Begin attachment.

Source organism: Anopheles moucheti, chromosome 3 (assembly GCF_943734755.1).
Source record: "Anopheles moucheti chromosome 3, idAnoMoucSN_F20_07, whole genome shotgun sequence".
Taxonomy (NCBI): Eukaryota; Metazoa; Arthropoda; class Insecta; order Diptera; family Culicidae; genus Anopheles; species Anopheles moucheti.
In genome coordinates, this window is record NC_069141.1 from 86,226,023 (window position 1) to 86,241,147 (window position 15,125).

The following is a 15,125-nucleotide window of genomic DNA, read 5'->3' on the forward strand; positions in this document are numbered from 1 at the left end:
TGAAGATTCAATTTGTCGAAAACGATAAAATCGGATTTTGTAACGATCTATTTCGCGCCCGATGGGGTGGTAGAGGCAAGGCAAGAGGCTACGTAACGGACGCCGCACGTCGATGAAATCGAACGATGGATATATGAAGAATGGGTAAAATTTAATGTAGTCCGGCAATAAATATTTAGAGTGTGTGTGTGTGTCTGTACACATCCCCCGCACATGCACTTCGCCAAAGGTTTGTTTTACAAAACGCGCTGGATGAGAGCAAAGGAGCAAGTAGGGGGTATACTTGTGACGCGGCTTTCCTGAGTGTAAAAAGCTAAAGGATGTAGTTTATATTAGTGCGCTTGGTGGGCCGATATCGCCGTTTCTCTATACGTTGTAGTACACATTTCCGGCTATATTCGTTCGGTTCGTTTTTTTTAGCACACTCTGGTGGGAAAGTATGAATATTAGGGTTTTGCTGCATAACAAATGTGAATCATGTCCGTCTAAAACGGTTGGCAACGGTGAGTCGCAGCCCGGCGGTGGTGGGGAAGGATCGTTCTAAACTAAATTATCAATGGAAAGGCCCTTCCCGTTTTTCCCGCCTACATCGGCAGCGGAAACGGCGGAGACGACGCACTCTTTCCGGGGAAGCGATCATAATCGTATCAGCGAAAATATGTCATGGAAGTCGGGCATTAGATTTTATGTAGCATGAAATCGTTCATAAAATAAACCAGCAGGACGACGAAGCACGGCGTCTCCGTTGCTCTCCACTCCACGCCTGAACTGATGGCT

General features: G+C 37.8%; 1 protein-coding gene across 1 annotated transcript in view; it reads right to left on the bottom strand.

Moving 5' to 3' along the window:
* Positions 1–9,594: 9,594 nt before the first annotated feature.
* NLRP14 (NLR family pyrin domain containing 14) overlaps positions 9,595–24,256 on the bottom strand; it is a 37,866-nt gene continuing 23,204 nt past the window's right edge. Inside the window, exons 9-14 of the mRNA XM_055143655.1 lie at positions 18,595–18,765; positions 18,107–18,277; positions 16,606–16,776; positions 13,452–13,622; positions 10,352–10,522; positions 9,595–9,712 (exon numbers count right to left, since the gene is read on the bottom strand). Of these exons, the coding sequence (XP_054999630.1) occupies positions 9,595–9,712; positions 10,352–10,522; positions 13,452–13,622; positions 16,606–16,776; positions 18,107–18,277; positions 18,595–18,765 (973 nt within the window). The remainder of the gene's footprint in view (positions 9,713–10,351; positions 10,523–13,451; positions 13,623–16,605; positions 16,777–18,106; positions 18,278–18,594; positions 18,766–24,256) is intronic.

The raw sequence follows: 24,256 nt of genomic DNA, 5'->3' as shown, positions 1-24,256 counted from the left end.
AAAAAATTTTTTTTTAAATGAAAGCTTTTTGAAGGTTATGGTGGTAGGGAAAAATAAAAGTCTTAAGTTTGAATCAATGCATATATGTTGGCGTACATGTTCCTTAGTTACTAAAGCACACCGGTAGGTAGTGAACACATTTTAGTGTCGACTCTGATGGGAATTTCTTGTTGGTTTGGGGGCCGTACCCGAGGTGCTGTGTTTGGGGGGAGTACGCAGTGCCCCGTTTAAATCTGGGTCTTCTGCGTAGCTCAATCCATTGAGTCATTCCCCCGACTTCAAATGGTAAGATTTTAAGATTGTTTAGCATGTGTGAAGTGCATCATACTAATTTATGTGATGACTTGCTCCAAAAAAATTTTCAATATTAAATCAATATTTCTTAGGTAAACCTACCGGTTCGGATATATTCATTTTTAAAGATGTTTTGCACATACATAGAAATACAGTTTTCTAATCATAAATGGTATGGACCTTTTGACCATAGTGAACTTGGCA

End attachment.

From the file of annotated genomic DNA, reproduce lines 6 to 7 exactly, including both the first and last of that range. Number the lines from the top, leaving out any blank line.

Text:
TGAAGATTCAATTTGTCGAAAACGATAAAATCGGATTTTGTAACGATCTATTTCGCGCCCGATGGGGTGGTAGAGGCAAGGCAAGAGGCTACGTAACGGACGCCGCACGTCGATGAAATCGAACGATGGATATATGAAGAATGGGTAAAATTTAATGTAGTCCGGCAATAAATATTTAGAGTGTGTGTGTGTGTCTGTACACATCCCCCGCACATGCACTTCGCCAAAGGTTTGTTTTACAAAACGCGCTGGATGAGAGCAAAGGAGCAAGTAGGGGGTATACTTGTGACGCGGCTTTCCTGAGTGTAAAAAGCTAAAGGATGTAGTTTATATTAGTGCGCTTGGTGGGCCGATATCGCCGTTTCTCTATACGTTGTAGTACACATTTCCGGCTATATTCGTTCGGTTCGTTTTTTTTAGCACACTCTGGTGGGAAAGTATGAATATTAGGGTTTTGCTGCATAACAAATGTGAATCATGTCCGTCTAAAACGGTTGGCAACGGTGAGTCGCAGCCCGGCGGTGGTGGGGAAGGATCGTTCTAAACTAAATTATCAATGGAAAGGCCCTTCCCGTTTTTCCCGCCTACATCGGCAGCGGAAACGGCGGAGACGACGCACTCTTTCCGGGGAAGCGATCATAATCGTATCAGCGAAAATATGTCATGGAAGTCGGGCATTAGATTTTATGTAGCATGAAATCGTTCATAAAATAAACCAGCAGGACGACGAAGCACGGCGTCTCCGTTGCTCTCCACTCCACGCCTGAACTGATGGCT

General features: G+C 37.8%; 1 protein-coding gene across 1 annotated transcript in view; it reads right to left on the bottom strand.